For every business owner, there inevitably comes a time when you need to change the URLs on your website. Changing URLs can be a total disaster when done incorrectly. You could potentially lose domain authority, organic rank can suffer, and ultimately see large decreases in traffic.
Why would a URL change?
This is commonly done when redesigning a new site, changing CMS platforms, or moving the location of a specific page in the navigation. I’ve also seen instances where clients want to change URLs to target specific keywords, or were looking to change the entire focus of a page.
To avoid a total disaster, only change a URL when it is absolutely necessary and follow these best practices.
- Change Page URLs with 301 Redirects – Redirection is the process of forwarding one URL to a different URL. There are three main kinds of redirects: 301, 302, and meta refresh. The 301 status code will tell search engines that a page has permanently moved to a new location. Implement 301 redirects at the server level to retain up to 99% of your original link juice (ranking power).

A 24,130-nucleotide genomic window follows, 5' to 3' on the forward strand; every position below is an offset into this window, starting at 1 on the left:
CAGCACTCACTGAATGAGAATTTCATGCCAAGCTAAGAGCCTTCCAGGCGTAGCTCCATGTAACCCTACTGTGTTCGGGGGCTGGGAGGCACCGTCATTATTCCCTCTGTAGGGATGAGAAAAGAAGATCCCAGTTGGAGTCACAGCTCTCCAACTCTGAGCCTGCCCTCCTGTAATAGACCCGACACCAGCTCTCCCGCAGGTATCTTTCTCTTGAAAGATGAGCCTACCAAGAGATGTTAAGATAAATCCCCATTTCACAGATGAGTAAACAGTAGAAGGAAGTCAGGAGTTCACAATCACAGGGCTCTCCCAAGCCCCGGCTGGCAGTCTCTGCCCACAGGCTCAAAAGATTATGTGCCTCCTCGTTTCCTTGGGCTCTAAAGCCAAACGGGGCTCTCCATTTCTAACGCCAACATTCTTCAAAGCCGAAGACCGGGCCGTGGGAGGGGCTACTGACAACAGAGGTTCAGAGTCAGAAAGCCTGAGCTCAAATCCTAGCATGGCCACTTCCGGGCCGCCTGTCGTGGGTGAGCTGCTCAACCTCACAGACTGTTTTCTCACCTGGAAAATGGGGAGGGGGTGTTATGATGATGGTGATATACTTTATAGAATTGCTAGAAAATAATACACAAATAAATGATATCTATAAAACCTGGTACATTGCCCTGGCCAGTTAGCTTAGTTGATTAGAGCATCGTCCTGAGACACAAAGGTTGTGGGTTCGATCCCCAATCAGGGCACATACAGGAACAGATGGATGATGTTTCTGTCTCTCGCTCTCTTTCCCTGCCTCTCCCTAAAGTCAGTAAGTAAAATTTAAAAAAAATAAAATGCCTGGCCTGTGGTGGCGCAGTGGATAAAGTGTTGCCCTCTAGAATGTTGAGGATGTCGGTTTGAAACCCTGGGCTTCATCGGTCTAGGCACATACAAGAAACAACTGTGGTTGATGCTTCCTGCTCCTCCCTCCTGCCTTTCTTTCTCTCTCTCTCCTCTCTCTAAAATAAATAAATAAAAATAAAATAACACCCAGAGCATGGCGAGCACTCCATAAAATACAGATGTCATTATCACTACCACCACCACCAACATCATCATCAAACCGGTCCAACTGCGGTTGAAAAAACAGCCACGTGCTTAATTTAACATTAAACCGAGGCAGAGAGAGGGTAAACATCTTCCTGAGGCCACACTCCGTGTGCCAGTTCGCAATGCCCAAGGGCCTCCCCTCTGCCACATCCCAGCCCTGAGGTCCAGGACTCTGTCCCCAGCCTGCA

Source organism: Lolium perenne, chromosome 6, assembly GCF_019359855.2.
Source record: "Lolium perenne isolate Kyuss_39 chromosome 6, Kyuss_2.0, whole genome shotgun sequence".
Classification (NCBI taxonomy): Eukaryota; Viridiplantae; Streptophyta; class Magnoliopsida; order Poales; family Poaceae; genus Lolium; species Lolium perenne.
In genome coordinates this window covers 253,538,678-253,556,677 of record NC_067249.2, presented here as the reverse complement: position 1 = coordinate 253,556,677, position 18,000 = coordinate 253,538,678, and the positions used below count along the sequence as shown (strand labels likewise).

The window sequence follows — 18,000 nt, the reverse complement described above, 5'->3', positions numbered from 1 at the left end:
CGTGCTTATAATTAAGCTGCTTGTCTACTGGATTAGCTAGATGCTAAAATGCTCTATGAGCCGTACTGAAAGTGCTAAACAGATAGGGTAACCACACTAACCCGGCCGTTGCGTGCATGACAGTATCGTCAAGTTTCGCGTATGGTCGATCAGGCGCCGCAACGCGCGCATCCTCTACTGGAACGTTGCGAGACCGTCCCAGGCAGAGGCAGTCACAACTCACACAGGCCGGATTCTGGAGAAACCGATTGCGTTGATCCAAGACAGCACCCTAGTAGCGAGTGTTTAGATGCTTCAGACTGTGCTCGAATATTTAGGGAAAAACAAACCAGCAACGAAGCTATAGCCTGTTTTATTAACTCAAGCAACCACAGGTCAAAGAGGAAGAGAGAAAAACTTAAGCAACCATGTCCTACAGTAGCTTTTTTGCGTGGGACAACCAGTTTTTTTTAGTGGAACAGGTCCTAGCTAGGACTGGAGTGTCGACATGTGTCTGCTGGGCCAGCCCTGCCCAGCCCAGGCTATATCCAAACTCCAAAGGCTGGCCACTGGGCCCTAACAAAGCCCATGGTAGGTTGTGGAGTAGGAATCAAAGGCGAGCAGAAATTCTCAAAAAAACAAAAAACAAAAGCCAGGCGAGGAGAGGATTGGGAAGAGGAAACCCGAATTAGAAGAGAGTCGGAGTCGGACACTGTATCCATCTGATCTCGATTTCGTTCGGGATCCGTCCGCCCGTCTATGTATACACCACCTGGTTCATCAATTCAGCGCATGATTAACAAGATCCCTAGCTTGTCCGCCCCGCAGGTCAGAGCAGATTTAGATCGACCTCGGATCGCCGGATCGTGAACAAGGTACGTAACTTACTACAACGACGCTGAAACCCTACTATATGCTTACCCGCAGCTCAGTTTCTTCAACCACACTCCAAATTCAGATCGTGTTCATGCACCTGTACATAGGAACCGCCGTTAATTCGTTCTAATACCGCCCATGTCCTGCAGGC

- Fix Broken Links – Use a link checker service to find and fix broken links. There are many free tools online that will allow you to crawl your site. Look for the http response “404 not found error”.
- Resubmit A Site Map – After you have fixed all of your links, submit a new sitemap to Google Search Console and Bing Webmaster Tools. Creating a sitemap helps search engines better crawl and categorize your site. You can easily create and verify a sitemap for any of your publicly viewable sites through Google Search Console and Bing Webmaster Tools.
- Make A Note In Google Analytics – Note the date URLs are updated, to track and measure traffic changes. Don’t be alarmed if you notice a small dip initially, but keep an eye out for significant drops. Large changes could be an indicator that you’ve missed a 404.
You can change URLs on your site, but know that it almost always has a significant impact on SEO. URLs and navigation are the directions search engines use to crawl and index a site. So when URLs change, your place in organic search results change too — often for the worse.
Keep this in mind and weigh the pros and cons before making the jump. If you decide it’s worth it, use these tips to minimize the impact.